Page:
US officials also reported that Ukrainian forces have begun using the first four MLRS rocket systems that recently arrived in the country, and that more were on the way from the US and its NATO partners.

In the ongoing artillery war of attrition in the eastern Donbas region, Ukrainian forces have been heavily outgunned by Russian forces, who have a vast inventory of vintage Cold War artillery pieces and shells. Ukraine’s forces, meanwhile, report that they are encountering ammunition resupply problems for their Cold War-era Soviet artillery pieces and complain that the replacement modern Western artillery pieces they have requested have been slow to arrive.

The US is apparently supplying Ukraine with the smaller, shorter-range versions of the rocket systems specifically designed during the Cold War to counter heavy Russian artillery fire. Also known as High-Mobility Artillery Rocket System, or HIMARS, the truck-mounted systems being delivered to Ukraine can fire up to six 220-millimeter diameter rockers simultaneously. The rockets have an effective range of about 44 miles, considerably further than that of the Russian artillery, and carry a warhead with up to 200 pounds of explosives.

The MLRS systems also proved to be highly effective in combat against Saddam Hussein’s Soviet-equipped Iraqi army during the First Persian Gulf War. Ukraine has now requested 300 of the MLRS systems from the US and its allies to silence the Russian artillery barrages.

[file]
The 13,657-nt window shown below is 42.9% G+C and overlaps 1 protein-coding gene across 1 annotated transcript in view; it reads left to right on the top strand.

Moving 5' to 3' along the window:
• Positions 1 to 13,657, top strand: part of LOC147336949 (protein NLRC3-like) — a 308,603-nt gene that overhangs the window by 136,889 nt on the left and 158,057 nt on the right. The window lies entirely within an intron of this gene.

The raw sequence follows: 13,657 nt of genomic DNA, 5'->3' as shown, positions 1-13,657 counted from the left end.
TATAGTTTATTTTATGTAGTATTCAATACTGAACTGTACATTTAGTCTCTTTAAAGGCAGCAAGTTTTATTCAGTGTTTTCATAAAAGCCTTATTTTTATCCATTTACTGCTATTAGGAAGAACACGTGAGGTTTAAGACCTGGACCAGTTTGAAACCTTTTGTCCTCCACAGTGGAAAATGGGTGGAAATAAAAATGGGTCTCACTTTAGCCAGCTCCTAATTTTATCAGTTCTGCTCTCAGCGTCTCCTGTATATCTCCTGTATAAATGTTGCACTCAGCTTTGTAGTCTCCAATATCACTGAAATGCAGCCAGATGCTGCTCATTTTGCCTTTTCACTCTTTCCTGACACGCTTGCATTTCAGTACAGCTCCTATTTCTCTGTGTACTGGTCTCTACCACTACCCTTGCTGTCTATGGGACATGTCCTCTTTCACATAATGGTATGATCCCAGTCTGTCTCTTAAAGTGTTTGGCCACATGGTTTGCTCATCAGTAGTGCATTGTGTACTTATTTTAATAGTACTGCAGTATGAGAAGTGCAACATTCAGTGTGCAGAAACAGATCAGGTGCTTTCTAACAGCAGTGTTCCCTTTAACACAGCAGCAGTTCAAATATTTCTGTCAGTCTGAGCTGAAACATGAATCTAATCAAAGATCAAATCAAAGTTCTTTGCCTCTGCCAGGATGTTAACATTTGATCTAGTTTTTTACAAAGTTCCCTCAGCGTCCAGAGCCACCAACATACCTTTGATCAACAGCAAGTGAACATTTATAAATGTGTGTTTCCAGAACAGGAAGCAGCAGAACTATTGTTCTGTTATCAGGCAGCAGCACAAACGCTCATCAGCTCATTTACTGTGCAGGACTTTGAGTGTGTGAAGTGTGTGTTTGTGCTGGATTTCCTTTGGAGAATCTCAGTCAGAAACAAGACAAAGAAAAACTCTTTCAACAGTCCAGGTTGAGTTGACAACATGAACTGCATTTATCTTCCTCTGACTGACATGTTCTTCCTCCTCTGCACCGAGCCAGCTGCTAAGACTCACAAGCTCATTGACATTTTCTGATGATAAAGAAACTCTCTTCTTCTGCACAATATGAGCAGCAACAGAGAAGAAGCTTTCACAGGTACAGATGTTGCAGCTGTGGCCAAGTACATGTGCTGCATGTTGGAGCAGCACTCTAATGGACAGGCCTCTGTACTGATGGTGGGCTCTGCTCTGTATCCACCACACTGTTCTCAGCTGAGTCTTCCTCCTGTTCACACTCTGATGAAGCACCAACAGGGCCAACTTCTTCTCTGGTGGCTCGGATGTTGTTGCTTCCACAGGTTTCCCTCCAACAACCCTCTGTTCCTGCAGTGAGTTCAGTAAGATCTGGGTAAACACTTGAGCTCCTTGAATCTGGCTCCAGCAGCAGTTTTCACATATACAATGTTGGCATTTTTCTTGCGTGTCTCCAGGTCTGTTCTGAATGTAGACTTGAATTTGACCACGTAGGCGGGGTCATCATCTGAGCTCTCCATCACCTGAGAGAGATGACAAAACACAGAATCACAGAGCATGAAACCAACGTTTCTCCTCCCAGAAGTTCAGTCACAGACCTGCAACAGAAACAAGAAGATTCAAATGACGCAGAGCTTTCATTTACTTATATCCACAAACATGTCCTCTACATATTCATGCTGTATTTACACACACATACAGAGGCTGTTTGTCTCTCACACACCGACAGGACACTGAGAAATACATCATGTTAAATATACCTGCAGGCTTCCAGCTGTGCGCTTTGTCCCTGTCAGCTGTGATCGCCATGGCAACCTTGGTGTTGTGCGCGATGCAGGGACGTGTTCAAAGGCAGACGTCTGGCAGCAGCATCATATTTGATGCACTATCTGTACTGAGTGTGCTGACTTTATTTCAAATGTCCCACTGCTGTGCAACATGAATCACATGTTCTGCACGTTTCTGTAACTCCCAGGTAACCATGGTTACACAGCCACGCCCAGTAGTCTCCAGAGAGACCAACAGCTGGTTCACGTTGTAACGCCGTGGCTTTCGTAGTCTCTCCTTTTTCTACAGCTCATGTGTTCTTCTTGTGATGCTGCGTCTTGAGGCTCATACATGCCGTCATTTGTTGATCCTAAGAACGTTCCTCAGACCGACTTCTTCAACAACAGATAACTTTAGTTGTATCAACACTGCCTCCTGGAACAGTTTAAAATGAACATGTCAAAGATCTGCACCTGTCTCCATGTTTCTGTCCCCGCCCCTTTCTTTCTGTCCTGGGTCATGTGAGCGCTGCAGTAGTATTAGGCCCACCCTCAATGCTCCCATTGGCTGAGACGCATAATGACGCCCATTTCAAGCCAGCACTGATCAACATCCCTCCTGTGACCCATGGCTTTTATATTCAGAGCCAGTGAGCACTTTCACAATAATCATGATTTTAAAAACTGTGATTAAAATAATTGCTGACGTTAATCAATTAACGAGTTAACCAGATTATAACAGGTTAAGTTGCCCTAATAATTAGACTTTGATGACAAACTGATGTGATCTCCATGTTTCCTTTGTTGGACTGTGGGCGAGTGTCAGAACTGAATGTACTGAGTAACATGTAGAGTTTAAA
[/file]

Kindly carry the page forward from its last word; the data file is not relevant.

After almost two months of intense fighting, the badly outgunned Ukrainian defenders were forced to retreat from the strategically important town of Severodonetsk a few days after the Russians destroyed all three main bridges crossing the Siverskyui Donets River that connect the city, which has been 80% destroyed by the Russian artillery bombardment, to the nearby city of Lysychansk and Ukrainian-held territory to the West.

Ukrainian defenders had been holed up in the large Azov industrial plant on the northern bank of the river, which served as their base of operations during weeks of brutal street battles and artillery exchanges with Russian troops. Hundreds of local civilians were killed during the intense fighting.

The defenders were redeployed to the nearby city of Lysychansk, on the west bank of the Donets River, to avoid them being surrounded and captured by the advancing Russian troops. Lysychansk now appears to be the next target of the Russian advance.

However, unlike the destroyed nearby Ukrainian port city of Mariupol, most of the civilian residents of Severodonetsk were able to evacuate to areas of relative safety in western Ukraine before the Russians surrounded the city. Most of those who voluntarily stayed behind apparently looked forward to the city’s occupation by Russian forces.


After Russian troops were forced to withdraw in April from their stalled multi-pronged assault on Ukraine’s capital city of Kyiv, Putin repositioned them to the east in a renewed effort to conquer the rest of the industrial Donbas region, with its large population of native Russian speakers.

In February, on the eve of the invasion of Ukraine, Putin formally recognized the independence of the two proxy states he had carved out of parts of Donbas in 2014. They were called the Luhansk and Donetsk people’s republics, and controlled only about one-third of the Donbas at the time.

While Ukraine still retains more than a third of the Donetsk region, including the cities of Slovyansk and Kramatorsk, if the Russian could now capture Lysychansk in addition to Severodonetsk, Putin could claim that he has fully “liberated” at least one of these two predominantly Russian-speaking people’s republics.